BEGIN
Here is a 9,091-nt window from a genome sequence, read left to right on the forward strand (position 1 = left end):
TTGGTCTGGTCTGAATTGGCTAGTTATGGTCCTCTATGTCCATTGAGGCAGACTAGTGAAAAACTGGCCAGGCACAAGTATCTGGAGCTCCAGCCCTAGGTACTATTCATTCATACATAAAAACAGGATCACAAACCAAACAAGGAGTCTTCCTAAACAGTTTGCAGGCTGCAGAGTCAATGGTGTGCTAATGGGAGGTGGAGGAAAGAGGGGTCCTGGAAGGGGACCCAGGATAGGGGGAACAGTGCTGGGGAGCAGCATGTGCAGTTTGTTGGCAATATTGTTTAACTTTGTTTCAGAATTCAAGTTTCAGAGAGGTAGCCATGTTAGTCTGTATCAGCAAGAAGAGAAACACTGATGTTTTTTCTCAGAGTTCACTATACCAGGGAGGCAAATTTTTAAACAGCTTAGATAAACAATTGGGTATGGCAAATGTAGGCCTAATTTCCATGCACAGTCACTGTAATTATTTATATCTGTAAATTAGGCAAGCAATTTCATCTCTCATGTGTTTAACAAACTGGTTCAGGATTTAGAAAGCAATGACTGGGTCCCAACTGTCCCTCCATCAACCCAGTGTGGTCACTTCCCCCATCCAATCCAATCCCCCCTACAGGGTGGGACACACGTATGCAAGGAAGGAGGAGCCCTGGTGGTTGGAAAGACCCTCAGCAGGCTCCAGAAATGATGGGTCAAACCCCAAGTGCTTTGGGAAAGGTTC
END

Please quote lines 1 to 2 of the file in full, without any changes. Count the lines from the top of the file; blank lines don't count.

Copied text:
Here is a 9,091-nt window from a genome sequence, read left to right on the forward strand (position 1 = left end):
TTGGTCTGGTCTGAATTGGCTAGTTATGGTCCTCTATGTCCATTGAGGCAGACTAGTGAAAAACTGGCCAGGCACAAGTATCTGGAGCTCCAGCCCTAGGTACTATTCATTCATACATAAAAACAGGATCACAAACCAAACAAGGAGTCTTCCTAAACAGTTTGCAGGCTGCAGAGTCAATGGTGTGCTAATGGGAGGTGGAGGAAAGAGGGGTCCTGGAAGGGGACCCAGGATAGGGGGAACAGTGCTGGGGAGCAGCATGTGCAGTTTGTTGGCAATATTGTTTAACTTTGTTTCAGAATTCAAGTTTCAGAGAGGTAGCCATGTTAGTCTGTATCAGCAAGAAGAGAAACACTGATGTTTTTTCTCAGAGTTCACTATACCAGGGAGGCAAATTTTTAAACAGCTTAGATAAACAATTGGGTATGGCAAATGTAGGCCTAATTTCCATGCACAGTCACTGTAATTATTTATATCTGTAAATTAGGCAAGCAATTTCATCTCTCATGTGTTTAACAAACTGGTTCAGGATTTAGAAAGCAATGACTGGGTCCCAACTGTCCCTCCATCAACCCAGTGTGGTCACTTCCCCCATCCAATCCAATCCCCCCTACAGGGTGGGACACACGTATGCAAGGAAGGAGGAGCCCTGGTGGTTGGAAAGACCCTCAGCAGGCTCCAGAAATGATGGGTCAAACCCCAAGTGCTTTGGGAAAGGTTC